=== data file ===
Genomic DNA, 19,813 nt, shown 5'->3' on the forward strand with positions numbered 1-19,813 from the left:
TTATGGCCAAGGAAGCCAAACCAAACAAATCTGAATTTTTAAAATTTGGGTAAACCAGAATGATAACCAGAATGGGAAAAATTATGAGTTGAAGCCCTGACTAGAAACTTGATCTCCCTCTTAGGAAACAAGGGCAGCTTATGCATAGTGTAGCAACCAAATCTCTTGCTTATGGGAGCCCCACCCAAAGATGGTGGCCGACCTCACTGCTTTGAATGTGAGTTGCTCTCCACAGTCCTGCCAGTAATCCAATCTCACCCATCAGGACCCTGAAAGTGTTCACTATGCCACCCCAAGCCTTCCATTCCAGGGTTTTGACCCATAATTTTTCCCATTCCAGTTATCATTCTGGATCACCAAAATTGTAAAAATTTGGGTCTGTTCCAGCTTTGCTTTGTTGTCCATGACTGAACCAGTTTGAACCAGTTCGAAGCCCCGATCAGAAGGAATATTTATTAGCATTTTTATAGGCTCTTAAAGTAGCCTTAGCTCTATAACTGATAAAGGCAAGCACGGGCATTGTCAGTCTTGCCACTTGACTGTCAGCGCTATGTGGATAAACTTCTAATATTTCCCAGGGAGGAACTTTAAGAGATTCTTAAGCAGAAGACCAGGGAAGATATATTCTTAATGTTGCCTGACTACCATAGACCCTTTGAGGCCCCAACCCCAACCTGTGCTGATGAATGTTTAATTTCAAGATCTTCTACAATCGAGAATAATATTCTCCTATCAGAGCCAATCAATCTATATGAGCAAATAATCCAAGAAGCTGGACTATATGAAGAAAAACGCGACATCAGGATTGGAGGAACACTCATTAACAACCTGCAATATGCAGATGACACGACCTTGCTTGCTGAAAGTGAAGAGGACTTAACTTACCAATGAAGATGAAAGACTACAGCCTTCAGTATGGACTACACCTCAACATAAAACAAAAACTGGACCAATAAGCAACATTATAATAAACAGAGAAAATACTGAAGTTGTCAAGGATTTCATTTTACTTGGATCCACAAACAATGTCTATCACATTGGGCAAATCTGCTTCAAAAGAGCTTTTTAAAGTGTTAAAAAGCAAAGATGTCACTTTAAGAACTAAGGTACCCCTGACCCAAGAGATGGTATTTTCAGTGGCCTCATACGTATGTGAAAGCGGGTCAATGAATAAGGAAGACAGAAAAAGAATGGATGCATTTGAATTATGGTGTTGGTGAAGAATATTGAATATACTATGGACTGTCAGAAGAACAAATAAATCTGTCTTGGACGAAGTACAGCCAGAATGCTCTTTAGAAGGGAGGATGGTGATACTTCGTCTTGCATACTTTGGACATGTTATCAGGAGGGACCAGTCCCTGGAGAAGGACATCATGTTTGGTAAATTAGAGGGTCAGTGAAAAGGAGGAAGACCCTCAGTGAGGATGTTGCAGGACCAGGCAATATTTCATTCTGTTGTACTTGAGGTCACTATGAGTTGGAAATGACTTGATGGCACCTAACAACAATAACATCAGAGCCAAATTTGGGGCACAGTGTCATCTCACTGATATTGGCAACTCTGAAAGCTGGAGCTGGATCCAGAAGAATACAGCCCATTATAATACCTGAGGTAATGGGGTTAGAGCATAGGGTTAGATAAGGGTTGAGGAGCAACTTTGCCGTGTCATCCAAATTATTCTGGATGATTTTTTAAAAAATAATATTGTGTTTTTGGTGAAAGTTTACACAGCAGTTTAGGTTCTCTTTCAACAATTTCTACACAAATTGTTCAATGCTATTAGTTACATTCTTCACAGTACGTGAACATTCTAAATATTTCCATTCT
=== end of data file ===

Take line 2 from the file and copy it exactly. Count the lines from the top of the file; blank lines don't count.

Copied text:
TTATGGCCAAGGAAGCCAAACCAAACAAATCTGAATTTTTAAAATTTGGGTAAACCAGAATGATAACCAGAATGGGAAAAATTATGAGTTGAAGCCCTGACTAGAAACTTGATCTCCCTCTTAGGAAACAAGGGCAGCTTATGCATAGTGTAGCAACCAAATCTCTTGCTTATGGGAGCCCCACCCAAAGATGGTGGCCGACCTCACTGCTTTGAATGTGAGTTGCTCTCCACAGTCCTGCCAGTAATCCAATCTCACCCATCAGGACCCTGAAAGTGTTCACTATGCCACCCCAAGCCTTCCATTCCAGGGTTTTGACCCATAATTTTTCCCATTCCAGTTATCATTCTGGATCACCAAAATTGTAAAAATTTGGGTCTGTTCCAGCTTTGCTTTGTTGTCCATGACTGAACCAGTTTGAACCAGTTCGAAGCCCCGATCAGAAGGAATATTTATTAGCATTTTTATAGGCTCTTAAAGTAGCCTTAGCTCTATAACTGATAAAGGCAAGCACGGGCATTGTCAGTCTTGCCACTTGACTGTCAGCGCTATGTGGATAAACTTCTAATATTTCCCAGGGAGGAACTTTAAGAGATTCTTAAGCAGAAGACCAGGGAAGATATATTCTTAATGTTGCCTGACTACCATAGACCCTTTGAGGCCCCAACCCCAACCTGTGCTGATGAATGTTTAATTTCAAGATCTTCTACAATCGAGAATAATATTCTCCTATCAGAGCCAATCAATCTATATGAGCAAATAATCCAAGAAGCTGGACTATATGAAGAAAAACGCGACATCAGGATTGGAGGAACACTCATTAACAACCTGCAATATGCAGATGACACGACCTTGCTTGCTGAAAGTGAAGAGGACTTAACTTACCAATGAAGATGAAAGACTACAGCCTTCAGTATGGACTACACCTCAACATAAAACAAAAACTGGACCAATAAGCAACATTATAATAAACAGAGAAAATACTGAAGTTGTCAAGGATTTCATTTTACTTGGATCCACAAACAATGTCTATCACATTGGGCAAATCTGCTTCAAAAGAGCTTTTTAAAGTGTTAAAAAGCAAAGATGTCACTTTAAGAACTAAGGTACCCCTGACCCAAGAGATGGTATTTTCAGTGGCCTCATACGTATGTGAAAGCGGGTCAATGAATAAGGAAGACAGAAAAAGAATGGATGCATTTGAATTATGGTGTTGGTGAAGAATATTGAATATACTATGGACTGTCAGAAGAACAAATAAATCTGTCTTGGACGAAGTACAGCCAGAATGCTCTTTAGAAGGGAGGATGGTGATACTTCGTCTTGCATACTTTGGACATGTTATCAGGAGGGACCAGTCCCTGGAGAAGGACATCATGTTTGGTAAATTAGAGGGTCAGTGAAAAGGAGGAAGACCCTCAGTGAGGATGTTGCAGGACCAGGCAATATTTCATTCTGTTGTACTTGAGGTCACTATGAGTTGGAAATGACTTGATGGCACCTAACAACAATAACATCAGAGCCAAATTTGGGGCACAGTGTCATCTCACTGATATTGGCAACTCTGAAAGCTGGAGCTGGATCCAGAAGAATACAGCCCATTATAATACCTGAGGTAATGGGGTTAGAGCATAGGGTTAGATAAGGGTTGAGGAGCAACTTTGCCGTGTCATCCAAATTATTCTGGATGATTTTTTAAAAAATAATATTGTGTTTTTGGTGAAAGTTTACACAGCAGTTTAGGTTCTCTTTCAACAATTTCTACACAAATTGTTCAATGCTATTAGTTACATTCTTCACAGTACGTGAACATTCTAAATATTTCCATTCT